And if excess is what you want, the Luangwa Valley in Zambia will surely supply it. Let me describe the bird: it’s about the size of a thrush, but shimmering rosy-red with electric blue patches on the crown and under the tail, plus a bum-patch of the same startling colour. The eyes are picked out with black, like kohl. The wings are sharp, the tail decorated with a single long streamer. The bird can fly with great skill and agility, for its job is catching insects in flight. All in all, it is perhaps the prettiest and most elegant bird you will ever see in your life.
Now multiply it by a thousand.
These are carmine bee-eaters and they nest in colonies on the steep crumbly banks of the Luangwa River, digging out burrows in line and one above the other, so that the cliff-face looks like a man-o’-war. And as we walked out from Tafika camp we passed a colony of carmines and they filled the air: more than a thousand, twice that.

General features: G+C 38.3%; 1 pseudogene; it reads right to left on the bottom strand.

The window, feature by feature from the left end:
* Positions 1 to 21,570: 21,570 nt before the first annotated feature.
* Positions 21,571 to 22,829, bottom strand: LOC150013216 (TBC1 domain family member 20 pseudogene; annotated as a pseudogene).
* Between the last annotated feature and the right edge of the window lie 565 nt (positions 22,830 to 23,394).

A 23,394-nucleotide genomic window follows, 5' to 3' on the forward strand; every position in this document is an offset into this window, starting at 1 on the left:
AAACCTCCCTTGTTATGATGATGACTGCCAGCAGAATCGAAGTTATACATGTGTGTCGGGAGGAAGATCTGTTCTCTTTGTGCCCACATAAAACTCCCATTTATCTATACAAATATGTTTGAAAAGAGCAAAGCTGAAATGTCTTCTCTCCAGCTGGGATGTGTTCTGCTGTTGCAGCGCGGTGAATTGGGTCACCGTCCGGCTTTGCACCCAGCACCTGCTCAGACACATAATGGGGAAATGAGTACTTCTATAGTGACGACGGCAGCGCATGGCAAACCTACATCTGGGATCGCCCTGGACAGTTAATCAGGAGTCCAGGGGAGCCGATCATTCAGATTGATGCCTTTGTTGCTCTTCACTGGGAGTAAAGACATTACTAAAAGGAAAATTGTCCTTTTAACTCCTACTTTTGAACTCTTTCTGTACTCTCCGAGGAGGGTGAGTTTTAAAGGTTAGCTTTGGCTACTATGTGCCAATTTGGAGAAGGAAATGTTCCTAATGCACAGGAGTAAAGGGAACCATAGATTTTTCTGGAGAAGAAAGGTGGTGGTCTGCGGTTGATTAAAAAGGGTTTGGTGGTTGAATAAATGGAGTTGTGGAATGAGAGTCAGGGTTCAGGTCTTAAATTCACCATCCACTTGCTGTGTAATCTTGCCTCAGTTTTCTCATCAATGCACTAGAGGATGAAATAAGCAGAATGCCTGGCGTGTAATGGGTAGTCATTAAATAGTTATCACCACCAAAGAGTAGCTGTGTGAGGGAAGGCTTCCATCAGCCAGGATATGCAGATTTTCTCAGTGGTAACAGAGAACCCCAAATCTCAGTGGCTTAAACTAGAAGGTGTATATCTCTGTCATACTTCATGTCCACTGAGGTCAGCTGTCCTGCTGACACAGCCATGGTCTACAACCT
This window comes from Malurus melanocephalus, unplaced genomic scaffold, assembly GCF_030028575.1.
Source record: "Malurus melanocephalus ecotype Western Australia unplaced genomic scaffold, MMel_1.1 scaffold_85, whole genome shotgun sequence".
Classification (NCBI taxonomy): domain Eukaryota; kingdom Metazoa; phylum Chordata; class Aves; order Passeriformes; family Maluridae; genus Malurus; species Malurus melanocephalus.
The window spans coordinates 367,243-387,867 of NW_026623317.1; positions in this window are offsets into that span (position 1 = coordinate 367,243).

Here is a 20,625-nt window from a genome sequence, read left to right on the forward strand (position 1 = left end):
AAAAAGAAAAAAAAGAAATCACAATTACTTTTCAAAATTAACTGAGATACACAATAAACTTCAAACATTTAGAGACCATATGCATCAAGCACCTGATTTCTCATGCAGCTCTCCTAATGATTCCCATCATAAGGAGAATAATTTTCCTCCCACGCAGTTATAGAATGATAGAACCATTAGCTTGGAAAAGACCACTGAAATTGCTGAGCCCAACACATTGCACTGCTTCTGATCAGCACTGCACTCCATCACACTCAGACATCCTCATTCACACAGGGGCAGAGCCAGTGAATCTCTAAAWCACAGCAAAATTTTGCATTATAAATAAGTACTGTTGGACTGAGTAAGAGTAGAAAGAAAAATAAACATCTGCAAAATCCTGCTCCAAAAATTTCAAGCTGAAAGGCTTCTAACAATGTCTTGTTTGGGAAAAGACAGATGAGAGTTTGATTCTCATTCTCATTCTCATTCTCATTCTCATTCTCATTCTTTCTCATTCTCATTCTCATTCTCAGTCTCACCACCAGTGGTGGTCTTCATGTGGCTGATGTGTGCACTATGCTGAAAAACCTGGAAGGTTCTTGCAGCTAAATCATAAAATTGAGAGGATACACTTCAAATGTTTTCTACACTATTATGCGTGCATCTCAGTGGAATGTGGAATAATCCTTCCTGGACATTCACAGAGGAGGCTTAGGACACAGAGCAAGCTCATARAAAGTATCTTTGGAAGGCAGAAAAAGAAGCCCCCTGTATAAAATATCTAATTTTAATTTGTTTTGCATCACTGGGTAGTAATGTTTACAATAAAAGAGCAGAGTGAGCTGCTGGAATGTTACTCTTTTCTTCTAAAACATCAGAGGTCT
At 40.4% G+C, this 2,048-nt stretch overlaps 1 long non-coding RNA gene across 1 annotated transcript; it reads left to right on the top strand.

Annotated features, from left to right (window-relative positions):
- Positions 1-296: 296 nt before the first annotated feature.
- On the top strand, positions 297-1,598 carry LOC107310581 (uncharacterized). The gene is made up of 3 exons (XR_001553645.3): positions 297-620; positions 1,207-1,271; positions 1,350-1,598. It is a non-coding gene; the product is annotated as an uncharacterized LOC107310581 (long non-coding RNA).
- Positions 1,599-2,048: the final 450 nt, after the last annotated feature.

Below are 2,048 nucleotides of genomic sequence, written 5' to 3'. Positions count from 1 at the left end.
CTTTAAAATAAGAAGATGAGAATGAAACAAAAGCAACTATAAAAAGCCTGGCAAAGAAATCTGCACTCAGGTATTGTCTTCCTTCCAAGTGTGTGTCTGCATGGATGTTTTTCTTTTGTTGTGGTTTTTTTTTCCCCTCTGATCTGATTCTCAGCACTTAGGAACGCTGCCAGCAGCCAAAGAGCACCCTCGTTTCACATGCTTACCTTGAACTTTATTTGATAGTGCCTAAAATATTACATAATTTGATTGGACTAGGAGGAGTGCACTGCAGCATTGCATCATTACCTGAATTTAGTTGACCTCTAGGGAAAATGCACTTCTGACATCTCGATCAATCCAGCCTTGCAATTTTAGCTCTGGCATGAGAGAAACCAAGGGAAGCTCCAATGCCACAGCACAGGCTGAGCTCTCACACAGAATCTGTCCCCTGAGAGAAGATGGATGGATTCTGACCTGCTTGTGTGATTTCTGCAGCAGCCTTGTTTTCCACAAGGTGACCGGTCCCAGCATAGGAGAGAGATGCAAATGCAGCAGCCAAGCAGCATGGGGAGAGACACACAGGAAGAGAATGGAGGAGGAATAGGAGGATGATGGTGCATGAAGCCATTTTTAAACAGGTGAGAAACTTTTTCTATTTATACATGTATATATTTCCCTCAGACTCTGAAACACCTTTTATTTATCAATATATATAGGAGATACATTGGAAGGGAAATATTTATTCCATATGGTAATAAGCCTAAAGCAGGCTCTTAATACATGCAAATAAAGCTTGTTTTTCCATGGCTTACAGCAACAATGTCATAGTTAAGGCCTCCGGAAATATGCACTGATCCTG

The beauty doesn’t extend to their voices: they bark like especially petulant Yorkshire terriers. But when you hear two thousand barks and you know that means two thousand birds of supreme beauty – well, you begin to hear it as the sound of beauty.
You see carmine bee-eaters all the time at the end of the dry season. But rarity isn’t everything. The more you look at nature the more you understand that bioabundance matters just as much as biodiversity. Here the world was teeming: and it was teeming with beauty. My notebook is normally a pretty sober sort of record: as I checked back I found I had forgotten myself so far as to write the words “transcendent joy”.
Very sound piece of observation.
- I was co-leading the Ultimate Luangwa safari for wildlifeworldwide.com. Next year I will be co-leading https://www.wildlifeworldwide.com/group-tours/sacred-combe-safari and I will also be participating in https://www.wildlifeworldwide.com/group-tours/festival-of-wildlife-zambia